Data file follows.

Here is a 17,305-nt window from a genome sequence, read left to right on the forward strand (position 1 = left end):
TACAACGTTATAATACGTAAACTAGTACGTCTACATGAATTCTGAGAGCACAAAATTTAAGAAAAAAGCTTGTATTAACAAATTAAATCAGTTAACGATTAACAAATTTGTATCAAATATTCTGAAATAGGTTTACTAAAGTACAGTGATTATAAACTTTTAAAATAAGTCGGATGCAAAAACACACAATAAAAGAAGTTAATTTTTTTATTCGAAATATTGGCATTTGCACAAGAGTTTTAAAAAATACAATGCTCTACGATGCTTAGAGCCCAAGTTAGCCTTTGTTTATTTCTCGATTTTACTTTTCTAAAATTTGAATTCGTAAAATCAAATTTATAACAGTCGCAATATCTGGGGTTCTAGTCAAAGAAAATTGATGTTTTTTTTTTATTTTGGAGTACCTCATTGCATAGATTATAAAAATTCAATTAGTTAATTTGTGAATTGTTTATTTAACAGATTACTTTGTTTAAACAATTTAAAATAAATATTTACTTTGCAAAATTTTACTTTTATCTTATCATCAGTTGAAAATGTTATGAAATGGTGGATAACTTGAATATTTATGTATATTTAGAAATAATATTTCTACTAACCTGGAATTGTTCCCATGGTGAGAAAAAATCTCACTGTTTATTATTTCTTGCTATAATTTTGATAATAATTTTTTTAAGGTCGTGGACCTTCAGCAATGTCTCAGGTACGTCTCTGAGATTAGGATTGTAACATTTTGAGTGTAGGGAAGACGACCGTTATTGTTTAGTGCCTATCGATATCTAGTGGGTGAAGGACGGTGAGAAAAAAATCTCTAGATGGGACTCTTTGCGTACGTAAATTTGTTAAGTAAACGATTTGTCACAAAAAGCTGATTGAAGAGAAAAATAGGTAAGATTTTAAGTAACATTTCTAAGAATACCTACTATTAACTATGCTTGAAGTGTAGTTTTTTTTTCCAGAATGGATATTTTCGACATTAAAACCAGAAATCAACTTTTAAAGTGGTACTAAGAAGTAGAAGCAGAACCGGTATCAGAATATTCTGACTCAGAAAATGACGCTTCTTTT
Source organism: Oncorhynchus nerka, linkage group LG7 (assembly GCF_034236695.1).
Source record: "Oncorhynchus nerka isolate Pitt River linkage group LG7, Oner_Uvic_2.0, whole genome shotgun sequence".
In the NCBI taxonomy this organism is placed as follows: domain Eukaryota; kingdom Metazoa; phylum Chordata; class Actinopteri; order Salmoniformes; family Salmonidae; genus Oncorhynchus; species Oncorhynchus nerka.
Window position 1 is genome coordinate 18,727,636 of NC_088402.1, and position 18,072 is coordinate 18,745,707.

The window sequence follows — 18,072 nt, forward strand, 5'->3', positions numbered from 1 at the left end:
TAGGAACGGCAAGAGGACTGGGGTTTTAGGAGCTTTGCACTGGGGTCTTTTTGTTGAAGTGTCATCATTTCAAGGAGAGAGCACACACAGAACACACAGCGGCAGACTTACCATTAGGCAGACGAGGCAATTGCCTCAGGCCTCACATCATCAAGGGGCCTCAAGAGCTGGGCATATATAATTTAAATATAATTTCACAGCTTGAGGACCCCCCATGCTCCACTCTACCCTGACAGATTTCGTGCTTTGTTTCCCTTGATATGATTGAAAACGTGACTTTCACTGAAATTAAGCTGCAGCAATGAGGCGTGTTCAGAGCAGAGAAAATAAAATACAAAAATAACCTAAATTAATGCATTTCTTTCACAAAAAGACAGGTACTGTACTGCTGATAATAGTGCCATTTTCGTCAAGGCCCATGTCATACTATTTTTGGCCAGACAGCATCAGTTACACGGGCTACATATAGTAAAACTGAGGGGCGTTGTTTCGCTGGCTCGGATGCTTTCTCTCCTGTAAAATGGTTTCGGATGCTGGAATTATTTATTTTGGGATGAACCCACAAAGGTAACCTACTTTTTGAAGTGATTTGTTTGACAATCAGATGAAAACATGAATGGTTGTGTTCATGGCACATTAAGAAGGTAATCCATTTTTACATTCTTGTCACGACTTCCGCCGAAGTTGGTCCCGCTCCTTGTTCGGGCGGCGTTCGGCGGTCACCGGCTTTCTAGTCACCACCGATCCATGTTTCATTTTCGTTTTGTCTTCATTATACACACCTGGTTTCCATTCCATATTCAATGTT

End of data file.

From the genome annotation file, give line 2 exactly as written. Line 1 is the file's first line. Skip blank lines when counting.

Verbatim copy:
TACAACGTTATAATACGTAAACTAGTACGTCTACATGAATTCTGAGAGCACAAAATTTAAGAAAAAAGCTTGTATTAACAAATTAAATCAGTTAACGATTAACAAATTTGTATCAAATATTCTGAAATAGGTTTACTAAAGTACAGTGATTATAAACTTTTAAAATAAGTCGGATGCAAAAACACACAATAAAAGAAGTTAATTTTTTTATTCGAAATATTGGCATTTGCACAAGAGTTTTAAAAAATACAATGCTCTACGATGCTTAGAGCCCAAGTTAGCCTTTGTTTATTTCTCGATTTTACTTTTCTAAAATTTGAATTCGTAAAATCAAATTTATAACAGTCGCAATATCTGGGGTTCTAGTCAAAGAAAATTGATGTTTTTTTTTTATTTTGGAGTACCTCATTGCATAGATTATAAAAATTCAATTAGTTAATTTGTGAATTGTTTATTTAACAGATTACTTTGTTTAAACAATTTAAAATAAATATTTACTTTGCAAAATTTTACTTTTATCTTATCATCAGTTGAAAATGTTATGAAATGGTGGATAACTTGAATATTTATGTATATTTAGAAATAATATTTCTACTAACCTGGAATTGTTCCCATGGTGAGAAAAAATCTCACTGTTTATTATTTCTTGCTATAATTTTGATAATAATTTTTTTAAGGTCGTGGACCTTCAGCAATGTCTCAGGTACGTCTCTGAGATTAGGATTGTAACATTTTGAGTGTAGGGAAGACGACCGTTATTGTTTAGTGCCTATCGATATCTAGTGGGTGAAGGACGGTGAGAAAAAAATCTCTAGATGGGACTCTTTGCGTACGTAAATTTGTTAAGTAAACGATTTGTCACAAAAAGCTGATTGAAGAGAAAAATAGGTAAGATTTTAAGTAACATTTCTAAGAATACCTACTATTAACTATGCTTGAAGTGTAGTTTTTTTTTCCAGAATGGATATTTTCGACATTAAAACCAGAAATCAACTTTTAAAGTGGTACTAAGAAGTAGAAGCAGAACCGGTATCAGAATATTCTGACTCAGAAAATGACGCTTCTTTT